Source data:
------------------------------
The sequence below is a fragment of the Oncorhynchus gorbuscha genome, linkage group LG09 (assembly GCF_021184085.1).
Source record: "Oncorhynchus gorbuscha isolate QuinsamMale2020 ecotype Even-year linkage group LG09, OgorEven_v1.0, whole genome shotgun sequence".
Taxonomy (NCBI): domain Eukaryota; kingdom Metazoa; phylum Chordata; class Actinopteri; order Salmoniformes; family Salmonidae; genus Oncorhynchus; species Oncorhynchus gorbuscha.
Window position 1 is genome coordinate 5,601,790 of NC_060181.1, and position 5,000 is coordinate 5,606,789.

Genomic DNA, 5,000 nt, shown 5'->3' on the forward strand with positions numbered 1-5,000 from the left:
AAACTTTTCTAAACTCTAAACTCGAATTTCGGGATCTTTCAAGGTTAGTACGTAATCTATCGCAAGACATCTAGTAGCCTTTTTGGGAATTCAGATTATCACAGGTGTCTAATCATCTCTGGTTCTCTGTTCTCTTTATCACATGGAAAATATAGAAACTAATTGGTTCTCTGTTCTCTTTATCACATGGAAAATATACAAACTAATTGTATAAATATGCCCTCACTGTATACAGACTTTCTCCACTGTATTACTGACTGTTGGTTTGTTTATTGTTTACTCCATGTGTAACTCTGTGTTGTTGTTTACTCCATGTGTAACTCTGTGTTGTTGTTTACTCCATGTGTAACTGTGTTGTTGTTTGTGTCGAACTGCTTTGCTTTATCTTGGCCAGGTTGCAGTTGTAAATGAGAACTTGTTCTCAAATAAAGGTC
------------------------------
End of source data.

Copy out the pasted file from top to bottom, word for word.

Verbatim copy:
The sequence below is a fragment of the Oncorhynchus gorbuscha genome, linkage group LG09 (assembly GCF_021184085.1).
Source record: "Oncorhynchus gorbuscha isolate QuinsamMale2020 ecotype Even-year linkage group LG09, OgorEven_v1.0, whole genome shotgun sequence".
Taxonomy (NCBI): domain Eukaryota; kingdom Metazoa; phylum Chordata; class Actinopteri; order Salmoniformes; family Salmonidae; genus Oncorhynchus; species Oncorhynchus gorbuscha.
Window position 1 is genome coordinate 5,601,790 of NC_060181.1, and position 5,000 is coordinate 5,606,789.

Genomic DNA, 5,000 nt, shown 5'->3' on the forward strand with positions numbered 1-5,000 from the left:
AAACTTTTCTAAACTCTAAACTCGAATTTCGGGATCTTTCAAGGTTAGTACGTAATCTATCGCAAGACATCTAGTAGCCTTTTTGGGAATTCAGATTATCACAGGTGTCTAATCATCTCTGGTTCTCTGTTCTCTTTATCACATGGAAAATATAGAAACTAATTGGTTCTCTGTTCTCTTTATCACATGGAAAATATACAAACTAATTGTATAAATATGCCCTCACTGTATACAGACTTTCTCCACTGTATTACTGACTGTTGGTTTGTTTATTGTTTACTCCATGTGTAACTCTGTGTTGTTGTTTACTCCATGTGTAACTCTGTGTTGTTGTTTACTCCATGTGTAACTGTGTTGTTGTTTGTGTCGAACTGCTTTGCTTTATCTTGGCCAGGTTGCAGTTGTAAATGAGAACTTGTTCTCAAATAAAGGTC